Anna and Jacob meet in college in Los Angeles, and rather quickly move from mutual attraction to love to symbiosis to codependency. When Anna overstays her visa and then goes to a family function back in England, she finds she will not be permitted to re-enter the US, which puts the lovebirds in a pretty difficult position. Throughout the film, they must attempt to learn to be apart, all while dealing with all the other parts of adulthood. There is a heartbreak and a glorious memory for everyone who has ever loved in here.
Technically, I loved this film. It's slow paced but well edited, and the cinematography is beautiful and thought out to the smallest detail. The cast is great (River Song! Charlie Bartlett! Katniss!), and the two lead actors do a particularly good job at capturing and holding the viewer's attention.
Like Crazy is the purest snapshot of that first, horrible, gorgeous, all-encompassing love experience. Unfortunately, I found the ending unnecessarily jarring, because it was so very real. Most people watch a film to get away from their own life to a certain extent, and there was no stretch here- nothing to take the viewer away from themselves. Instead, I felt as though I'd been left hanging at the end of a friend's involved story. If I watch it again, I'll make sure and turn it off 4 minutes before the "end."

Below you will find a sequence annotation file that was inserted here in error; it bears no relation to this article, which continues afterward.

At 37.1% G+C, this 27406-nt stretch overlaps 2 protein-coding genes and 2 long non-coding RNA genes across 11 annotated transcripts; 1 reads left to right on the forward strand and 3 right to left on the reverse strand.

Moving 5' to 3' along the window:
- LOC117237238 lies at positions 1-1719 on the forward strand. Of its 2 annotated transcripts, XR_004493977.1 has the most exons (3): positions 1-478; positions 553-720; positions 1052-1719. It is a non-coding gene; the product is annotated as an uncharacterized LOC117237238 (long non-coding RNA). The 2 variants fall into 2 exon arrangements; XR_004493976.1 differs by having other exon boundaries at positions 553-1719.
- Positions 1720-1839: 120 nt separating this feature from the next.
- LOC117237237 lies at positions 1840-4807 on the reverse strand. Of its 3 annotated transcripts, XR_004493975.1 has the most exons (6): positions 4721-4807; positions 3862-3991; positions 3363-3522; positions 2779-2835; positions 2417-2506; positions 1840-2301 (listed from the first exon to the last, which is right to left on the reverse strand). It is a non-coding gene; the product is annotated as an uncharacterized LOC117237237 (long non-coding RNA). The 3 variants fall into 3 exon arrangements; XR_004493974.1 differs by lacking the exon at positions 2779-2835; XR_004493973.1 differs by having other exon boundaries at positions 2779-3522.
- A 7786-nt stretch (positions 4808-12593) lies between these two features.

Extremely Loud & Incredibly Close, based on the novel by Jonathan Safran Foer, is about a little boy named Oskar who has lost his father in the 9/11 attack on the World Trade Center. A year after that traumatic event, Oskar begins going through his father's things and finds a mysterious key. Overcome with curiousity and missing the reconnaissance missions his father used to send him on, Oskar sets out on an adventure, taking months and travelling all over New York City in search of whatever the key may unlock.
This story is beautifully heartbreaking. Tom Hanks and Sandra Bullock are wonderful as Oskar's outgoing, amiable father and his mother, struggling but so strong. Zoe Caldwell, Max von Sydow, John Goodman, Viola Davis, and many more vibrant actors populate this world of family members and friends and strangers and pieces of the puzzle. But, most of all, Thomas Horn in the lead role is astounding. His portrayal of this grieving child, who is also almost certainly on the autism spectrum, is so exquisite, so detailed, so evolved, that I have trouble even after finishing the film thinking of him as anyone but Oskar Schell.
Fantastic work by Stephen Daldry (who also directed Billy Elliot and The Hours), the extensive cast, and what must be a great crew, who pulled off an entertaining film where you'll actually laugh and cry, and who never once make you feel like you're watching a Lifetime special. Bravo.
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